“Our involvement in the scheme has offered opportunities to improve the wellbeing of both the referred young people and their families. We hear their stories, understand any family dynamics and complexities and offer support and guidance. As we work with the young people we look to connect them with activities and other people. One activity we were thrilled to be able to offer was the fly day, held at Redhill Aerodrome. The event was organised by one of our adult volunteer mentors, Sam, an aircraft commander with over 3000 hours and 10 years of flying experience, who along with The Layberry Foundation and ‘Aviation Without Borders’ made this day possible. Two young people on the scheme arrived with their parents and had roughly 25 minutes each individual flying experience with Sam in a light aircraft. The young people thoroughly enjoyed their experience and were presented with certificates for their achievement.”
Another example of how a young person has benefited from this project is “Steve”:
“Steve” engaged with Millwall Community Trust in April 2022 who worked with him for 12 sessions.
The Trust initially liaised with Steve’s parents and learned that he was failing to engage with other agencies, and was not in education, employment or training. Using the power of Steve’s affinity to Millwall they began working with him. John from the Trust recalls:
“Our mentoring sessions entailed getting Steve to Millwall and allowing him to be part of the Millwall community meetings and introducing him to our community trust. This way he could see, experience and be part of our work in the community from holiday camps, over 59s walking football, hospitality works and mentoring our 13-15 year olds on our onsite alternative provision academy.”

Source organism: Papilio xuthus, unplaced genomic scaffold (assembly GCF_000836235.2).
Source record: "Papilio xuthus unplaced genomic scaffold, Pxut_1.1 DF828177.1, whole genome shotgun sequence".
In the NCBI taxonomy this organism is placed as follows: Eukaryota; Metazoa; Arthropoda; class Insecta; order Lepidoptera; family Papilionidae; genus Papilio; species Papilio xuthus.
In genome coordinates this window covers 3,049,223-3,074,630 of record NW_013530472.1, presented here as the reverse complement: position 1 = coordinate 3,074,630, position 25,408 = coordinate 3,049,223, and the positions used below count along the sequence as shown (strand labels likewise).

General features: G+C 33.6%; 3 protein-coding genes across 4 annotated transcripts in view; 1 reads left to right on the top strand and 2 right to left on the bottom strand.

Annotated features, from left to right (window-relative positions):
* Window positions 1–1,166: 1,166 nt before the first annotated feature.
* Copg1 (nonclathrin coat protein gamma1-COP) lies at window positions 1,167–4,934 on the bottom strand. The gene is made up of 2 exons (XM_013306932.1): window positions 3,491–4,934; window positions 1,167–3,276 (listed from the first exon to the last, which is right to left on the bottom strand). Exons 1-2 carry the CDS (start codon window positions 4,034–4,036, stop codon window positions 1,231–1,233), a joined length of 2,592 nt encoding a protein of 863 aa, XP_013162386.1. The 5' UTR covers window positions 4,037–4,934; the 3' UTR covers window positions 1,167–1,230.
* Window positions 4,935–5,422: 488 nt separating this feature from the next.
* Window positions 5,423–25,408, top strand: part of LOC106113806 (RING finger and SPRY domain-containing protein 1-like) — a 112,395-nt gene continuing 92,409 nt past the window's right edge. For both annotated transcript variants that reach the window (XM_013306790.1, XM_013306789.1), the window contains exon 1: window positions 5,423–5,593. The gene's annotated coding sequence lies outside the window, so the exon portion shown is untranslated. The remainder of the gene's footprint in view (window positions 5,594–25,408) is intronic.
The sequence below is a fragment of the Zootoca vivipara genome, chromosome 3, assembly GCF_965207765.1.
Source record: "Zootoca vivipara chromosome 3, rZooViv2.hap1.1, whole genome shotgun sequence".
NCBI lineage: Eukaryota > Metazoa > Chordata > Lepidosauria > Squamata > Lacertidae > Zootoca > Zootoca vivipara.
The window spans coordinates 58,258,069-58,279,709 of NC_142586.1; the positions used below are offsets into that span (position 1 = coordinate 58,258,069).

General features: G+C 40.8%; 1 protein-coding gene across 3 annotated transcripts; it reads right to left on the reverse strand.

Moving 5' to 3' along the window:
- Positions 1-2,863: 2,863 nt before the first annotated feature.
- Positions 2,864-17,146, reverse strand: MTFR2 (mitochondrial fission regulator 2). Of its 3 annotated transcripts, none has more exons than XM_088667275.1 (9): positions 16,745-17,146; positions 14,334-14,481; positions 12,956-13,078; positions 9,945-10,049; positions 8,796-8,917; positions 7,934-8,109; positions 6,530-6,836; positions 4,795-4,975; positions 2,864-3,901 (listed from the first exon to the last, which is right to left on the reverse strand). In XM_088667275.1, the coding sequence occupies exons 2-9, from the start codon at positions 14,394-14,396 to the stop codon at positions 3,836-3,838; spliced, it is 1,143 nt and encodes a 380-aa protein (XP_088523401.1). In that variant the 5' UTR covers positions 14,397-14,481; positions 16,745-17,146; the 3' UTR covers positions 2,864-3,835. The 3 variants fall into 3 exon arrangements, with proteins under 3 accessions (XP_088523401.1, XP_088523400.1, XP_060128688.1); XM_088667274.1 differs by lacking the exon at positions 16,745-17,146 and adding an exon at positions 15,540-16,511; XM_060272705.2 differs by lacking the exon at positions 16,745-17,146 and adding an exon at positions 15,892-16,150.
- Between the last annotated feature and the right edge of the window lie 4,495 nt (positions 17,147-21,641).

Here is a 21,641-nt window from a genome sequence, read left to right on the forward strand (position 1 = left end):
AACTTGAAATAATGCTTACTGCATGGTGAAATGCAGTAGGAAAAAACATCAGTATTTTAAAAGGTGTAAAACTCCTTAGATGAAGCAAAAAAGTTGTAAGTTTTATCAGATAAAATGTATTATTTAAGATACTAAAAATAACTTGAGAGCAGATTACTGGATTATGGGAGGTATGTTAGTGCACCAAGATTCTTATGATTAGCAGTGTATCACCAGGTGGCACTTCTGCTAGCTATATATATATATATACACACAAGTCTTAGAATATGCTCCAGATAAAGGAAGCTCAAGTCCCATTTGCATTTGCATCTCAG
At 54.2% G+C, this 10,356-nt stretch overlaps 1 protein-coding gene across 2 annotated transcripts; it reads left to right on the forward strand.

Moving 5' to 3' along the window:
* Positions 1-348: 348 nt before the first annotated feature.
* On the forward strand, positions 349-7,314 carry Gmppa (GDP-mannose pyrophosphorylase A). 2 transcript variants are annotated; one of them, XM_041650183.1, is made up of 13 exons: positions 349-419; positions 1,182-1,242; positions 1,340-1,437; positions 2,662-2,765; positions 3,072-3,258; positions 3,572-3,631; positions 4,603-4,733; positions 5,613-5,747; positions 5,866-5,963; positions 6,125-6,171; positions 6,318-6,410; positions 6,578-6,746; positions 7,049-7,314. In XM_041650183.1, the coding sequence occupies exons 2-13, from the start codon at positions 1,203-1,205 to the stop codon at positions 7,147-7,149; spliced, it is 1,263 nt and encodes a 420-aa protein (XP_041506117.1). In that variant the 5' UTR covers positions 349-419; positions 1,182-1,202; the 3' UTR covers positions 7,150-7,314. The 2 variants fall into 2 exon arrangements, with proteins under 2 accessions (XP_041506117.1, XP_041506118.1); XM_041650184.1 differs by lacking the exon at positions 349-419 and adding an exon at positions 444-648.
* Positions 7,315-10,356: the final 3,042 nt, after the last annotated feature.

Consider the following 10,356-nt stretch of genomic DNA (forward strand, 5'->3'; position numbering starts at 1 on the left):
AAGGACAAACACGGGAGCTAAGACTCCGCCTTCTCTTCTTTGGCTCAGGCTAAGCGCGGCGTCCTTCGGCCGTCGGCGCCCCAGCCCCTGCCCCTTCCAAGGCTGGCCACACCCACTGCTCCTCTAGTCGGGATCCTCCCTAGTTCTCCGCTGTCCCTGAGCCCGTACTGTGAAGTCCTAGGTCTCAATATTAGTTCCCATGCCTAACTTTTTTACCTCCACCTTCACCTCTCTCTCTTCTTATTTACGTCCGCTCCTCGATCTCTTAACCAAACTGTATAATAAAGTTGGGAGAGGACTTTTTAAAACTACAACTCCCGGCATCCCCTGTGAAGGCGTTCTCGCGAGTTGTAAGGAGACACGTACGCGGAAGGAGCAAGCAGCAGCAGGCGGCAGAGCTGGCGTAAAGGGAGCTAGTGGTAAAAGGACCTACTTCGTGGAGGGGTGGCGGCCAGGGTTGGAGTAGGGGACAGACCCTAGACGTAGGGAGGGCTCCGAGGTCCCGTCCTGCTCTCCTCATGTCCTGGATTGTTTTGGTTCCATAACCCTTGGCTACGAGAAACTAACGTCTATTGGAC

Steve says: “Millwall is more than a football club; it is about helping the community and being part of something. I have learned so much and am now enrolling on a CSCS course so I can work in the career I want to do which is construction. Without Millwall’s help this wouldn't have been possible“
Steve is now enrolled on Employability and Money Management Level 2 courses with Millwall Community Trust and transitioning to Kite College for a full-time construction college course.
John Scarborough from the Millwall Trust says: “I believe the use of a professional football club, particularly for those with an interest in football and more so if they have an affinity to the club, can break down barriers to engagement. This has been proven in both the referral cases to the club where each of the young people have an affinity to Millwall but at the time of their referral were fully disengaged from education and intervention support services. From the outset the Trust was able to engage with them and they willingly continue to attend and access Millwall education and mentoring service on a weekly basis. The impact is best communicated by parents and carers of both who immediately said they noticed a change in their child’s behaviour and increased positive outlook on their future aspirations. They have a purpose for the week, and are having their achievements recognised and being celebrated for who they are by a professional football club.”
House in the Basement in Sevenoaks offers a friendly place for anyone aged 11 to 19 to go, hang out and relax with plenty of things going on. Those joining the mentoring scheme take part in the House in the Basement’s regular sessions, activities and day trips. Daren Mountain from the House in the Basement says,